By Nancy Valko
Editor’s note. This appeared at Nancy’s blog. All emphases are Nancy’s.
People with severe brain injuries from accidents, strokes, illness, etc. are often in comas at first. If they don’t die or spontaneously wake up, they can progress to a “persistent vegetative state” (PVS) described as “awake but unaware” and/or a “minimally conscious state. ” MCS is described as “definite, but extremely limited, awareness of self or environment, and limited means of communication.”
People with both conditions have had court battles over removing their feeding tubes such as the 1988 Nancy Cruzan (PVS) and the 2001 Robert Wendland (MCS) “right to die” cases.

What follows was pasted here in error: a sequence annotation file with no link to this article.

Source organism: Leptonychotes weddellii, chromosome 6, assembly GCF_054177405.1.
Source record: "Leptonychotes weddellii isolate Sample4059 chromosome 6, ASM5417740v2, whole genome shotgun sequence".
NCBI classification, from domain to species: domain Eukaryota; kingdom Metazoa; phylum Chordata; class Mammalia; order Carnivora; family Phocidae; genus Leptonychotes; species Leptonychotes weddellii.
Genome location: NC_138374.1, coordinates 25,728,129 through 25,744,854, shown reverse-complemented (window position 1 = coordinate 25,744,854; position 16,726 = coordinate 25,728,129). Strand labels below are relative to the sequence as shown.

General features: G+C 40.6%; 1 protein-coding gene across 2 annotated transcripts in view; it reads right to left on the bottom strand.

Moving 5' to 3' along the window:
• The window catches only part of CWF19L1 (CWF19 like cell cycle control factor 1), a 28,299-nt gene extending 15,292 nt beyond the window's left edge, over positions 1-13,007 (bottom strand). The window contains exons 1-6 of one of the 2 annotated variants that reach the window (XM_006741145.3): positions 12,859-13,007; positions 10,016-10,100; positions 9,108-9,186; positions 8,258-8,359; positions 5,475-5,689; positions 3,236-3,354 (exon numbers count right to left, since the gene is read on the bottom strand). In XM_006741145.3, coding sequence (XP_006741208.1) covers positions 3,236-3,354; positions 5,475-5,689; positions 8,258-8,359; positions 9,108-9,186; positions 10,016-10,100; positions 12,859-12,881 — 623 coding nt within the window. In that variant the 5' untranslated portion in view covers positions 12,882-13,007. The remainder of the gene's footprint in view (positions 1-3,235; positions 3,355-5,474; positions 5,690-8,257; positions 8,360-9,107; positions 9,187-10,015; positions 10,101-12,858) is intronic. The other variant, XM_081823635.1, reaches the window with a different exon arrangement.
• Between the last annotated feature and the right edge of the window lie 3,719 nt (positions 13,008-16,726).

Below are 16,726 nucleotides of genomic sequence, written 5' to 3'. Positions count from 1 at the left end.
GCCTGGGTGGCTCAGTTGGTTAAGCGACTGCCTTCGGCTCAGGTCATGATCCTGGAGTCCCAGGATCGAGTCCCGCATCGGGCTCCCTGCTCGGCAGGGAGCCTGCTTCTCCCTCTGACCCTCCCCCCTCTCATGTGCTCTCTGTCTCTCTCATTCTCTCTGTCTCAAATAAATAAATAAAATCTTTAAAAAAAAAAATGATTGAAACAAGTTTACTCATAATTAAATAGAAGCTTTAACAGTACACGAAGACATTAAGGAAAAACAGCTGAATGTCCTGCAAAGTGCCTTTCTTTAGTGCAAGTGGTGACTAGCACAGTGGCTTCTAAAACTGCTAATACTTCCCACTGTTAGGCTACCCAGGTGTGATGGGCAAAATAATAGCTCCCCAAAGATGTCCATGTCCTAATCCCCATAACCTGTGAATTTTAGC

Now, an August 9, 2018, Medscape article, “New Guideline for Minimally Conscious, Vegetative States Released,” reveals that three specialty societies, including the American Academy of Neurology, have just published a new guideline with 15 recommendations for “accurate diagnosis, prognosis and treatment for these conditions.”
The reason for the new guidelines, according to Dr. Joseph Giacino, who was one of the authors of the study, is because
“Misdiagnosis of DoC (“disorders of consciousness”) is common because underlying impairments can mask awareness — in fact, there is a 40% rate of misdiagnosis, leading to inappropriate care decisions as well as poor health outcomes.”
The 223 page new guideline titled “Practice guideline update: Disorders of consciousness” states that: